sudo useradd netdrive

    Then edited /etc/passwd and made sure it has /bin/false for the user so the line was:

    netdrive:x:1001:1004:Net Drive User,,,:/home/netdrive:/bin/false

    I edited /etc/ssh/sshd_config to include:

    Match User netdrive
      ChrootDirectory /home/netdrive
      ForceCommand internal-sftp
      AllowTcpForwarding no
      X11Forwarding no

    Changed home directory owner and permissions:

    sudo chown root:root /home/netdrive/
    sudo chmod 755 /home/netdrive/

    Ok so after all this I was able to connect using sshfs but in read only mode. What I had to do to get a writable folder:

    sudo mkdir -p /home/netdrive/home/netdrive/
    sudo chown netdrive:netdrive /home/netdrive/home/netdrive/
    sudo chmod 755 /home/netdrive/home/netdrive/

    That was it, it worked without any further changes. Note that I have only writable permissions to the user, not to the group as many other solutions online. I was able to create/delete/edit/rename files/folders without problems.

    When accessing using sshfs with the netdrive user because of chroot configuration I would only see things stored inside server's /home/netdrive/ directory, perfect. The repeated /home/netdrive/home/netdrive/ directory structure is what made it work for me in having a clean chroot ssh writable solution.

    Now I am going to explain below the problems I had:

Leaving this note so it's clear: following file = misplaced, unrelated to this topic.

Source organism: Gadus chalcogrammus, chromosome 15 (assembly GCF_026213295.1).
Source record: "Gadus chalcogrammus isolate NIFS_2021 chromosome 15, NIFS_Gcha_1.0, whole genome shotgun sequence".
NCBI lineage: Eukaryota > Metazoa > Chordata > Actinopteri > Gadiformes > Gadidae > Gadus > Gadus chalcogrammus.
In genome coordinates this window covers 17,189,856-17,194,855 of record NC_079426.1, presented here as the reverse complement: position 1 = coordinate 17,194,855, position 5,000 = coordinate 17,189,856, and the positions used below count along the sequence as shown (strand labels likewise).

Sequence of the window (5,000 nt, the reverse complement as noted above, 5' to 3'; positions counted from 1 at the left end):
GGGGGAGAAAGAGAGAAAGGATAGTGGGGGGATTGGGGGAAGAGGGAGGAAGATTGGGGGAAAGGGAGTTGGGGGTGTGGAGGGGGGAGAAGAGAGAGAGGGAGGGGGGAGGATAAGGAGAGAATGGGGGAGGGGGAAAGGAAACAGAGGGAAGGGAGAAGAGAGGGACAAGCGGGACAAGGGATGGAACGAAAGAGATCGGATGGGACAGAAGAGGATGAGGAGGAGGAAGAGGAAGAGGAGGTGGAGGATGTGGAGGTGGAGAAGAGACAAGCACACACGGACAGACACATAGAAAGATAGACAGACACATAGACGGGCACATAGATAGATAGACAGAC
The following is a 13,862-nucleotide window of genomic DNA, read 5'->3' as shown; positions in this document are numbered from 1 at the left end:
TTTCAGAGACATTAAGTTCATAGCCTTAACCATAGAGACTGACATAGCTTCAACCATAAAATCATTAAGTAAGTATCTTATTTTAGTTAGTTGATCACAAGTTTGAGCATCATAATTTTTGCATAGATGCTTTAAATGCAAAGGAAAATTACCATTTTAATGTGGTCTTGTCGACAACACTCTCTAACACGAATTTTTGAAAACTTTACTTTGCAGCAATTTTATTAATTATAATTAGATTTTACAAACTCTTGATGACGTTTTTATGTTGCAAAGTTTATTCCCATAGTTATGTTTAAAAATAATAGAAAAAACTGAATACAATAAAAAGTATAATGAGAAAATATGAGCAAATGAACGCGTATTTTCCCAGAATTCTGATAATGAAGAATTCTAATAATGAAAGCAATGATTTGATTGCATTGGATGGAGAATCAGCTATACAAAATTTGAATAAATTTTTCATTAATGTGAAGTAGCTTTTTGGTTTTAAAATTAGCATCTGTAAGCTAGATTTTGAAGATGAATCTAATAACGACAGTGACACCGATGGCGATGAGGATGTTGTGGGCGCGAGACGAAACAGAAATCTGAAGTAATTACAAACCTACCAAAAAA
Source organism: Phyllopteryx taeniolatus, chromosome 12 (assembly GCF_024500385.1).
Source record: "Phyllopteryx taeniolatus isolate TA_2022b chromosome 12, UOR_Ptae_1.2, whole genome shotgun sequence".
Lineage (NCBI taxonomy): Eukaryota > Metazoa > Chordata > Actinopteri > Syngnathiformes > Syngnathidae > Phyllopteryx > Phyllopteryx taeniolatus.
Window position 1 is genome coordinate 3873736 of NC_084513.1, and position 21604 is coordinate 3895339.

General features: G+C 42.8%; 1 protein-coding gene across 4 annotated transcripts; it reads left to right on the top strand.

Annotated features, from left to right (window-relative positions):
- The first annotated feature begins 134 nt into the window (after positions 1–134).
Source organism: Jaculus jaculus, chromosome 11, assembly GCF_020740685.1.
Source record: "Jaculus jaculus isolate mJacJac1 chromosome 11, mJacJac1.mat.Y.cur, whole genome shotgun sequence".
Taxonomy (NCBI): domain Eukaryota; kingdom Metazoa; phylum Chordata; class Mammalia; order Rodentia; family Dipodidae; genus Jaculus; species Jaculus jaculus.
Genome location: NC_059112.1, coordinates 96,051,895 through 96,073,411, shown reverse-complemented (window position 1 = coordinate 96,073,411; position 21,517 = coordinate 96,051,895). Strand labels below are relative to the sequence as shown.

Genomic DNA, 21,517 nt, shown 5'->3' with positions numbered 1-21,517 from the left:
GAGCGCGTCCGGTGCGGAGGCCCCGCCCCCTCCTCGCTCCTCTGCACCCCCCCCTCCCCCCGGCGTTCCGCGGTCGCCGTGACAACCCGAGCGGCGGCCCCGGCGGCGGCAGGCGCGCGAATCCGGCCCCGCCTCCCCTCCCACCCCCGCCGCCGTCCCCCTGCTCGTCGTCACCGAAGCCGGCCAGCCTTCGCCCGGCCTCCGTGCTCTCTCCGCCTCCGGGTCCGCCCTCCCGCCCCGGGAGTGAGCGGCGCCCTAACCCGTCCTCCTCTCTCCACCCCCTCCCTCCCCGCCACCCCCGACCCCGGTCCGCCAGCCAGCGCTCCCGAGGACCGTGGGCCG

You should probably not execute the following paragraphs:

    After looking at the above solutions (and many others on the net which even used acl (access control lists)) I was still not able to get it working because what I did next was:

    The following did NOT work for me:

    sudo mkdir /home/netdrive/writable/
    sudo chown netdrive:netdrive /home/netdrive/writable/
    sudo chmod 755 /home/netdrive/writable/

    Because the netdrive user was still not able to write in that /home/netdrive/writable/ directory despite owning the folder and having the permissions. Then I did: sudo chmod 775 /home/netdrive/writable/ And now I could create a directory and delete it but I was not able to edit it because it was being created without group writable permissions. Here from what I saw on the net people use acl to fix it. But I was not happy with that since it I had to install acl, then configure mount points, etc. Also I have no idea why I would need group permission to write to a folder owned by the same user.

    It seems that for some reason creating /home/netdrive/home/netdrive and giving ownership to the last netdrive folder I was able to make everything work without messing with group permissions.

  • I followed this article but it didnt work. It started working after I made this change (suggested in above answers):

    #Subsystem sftp /usr/lib/openssh/sftp-server
    Subsystem sftp internal-sftp

    Plus made the root ownable home directory under which I had user writable sub directory (as described above).

    The new and useful thing I want to add with this answer is that you can simplify the configuration simply by specifying %h as user home directory:

    ChrootDirectory %h

    I have discovered it thanks to this link.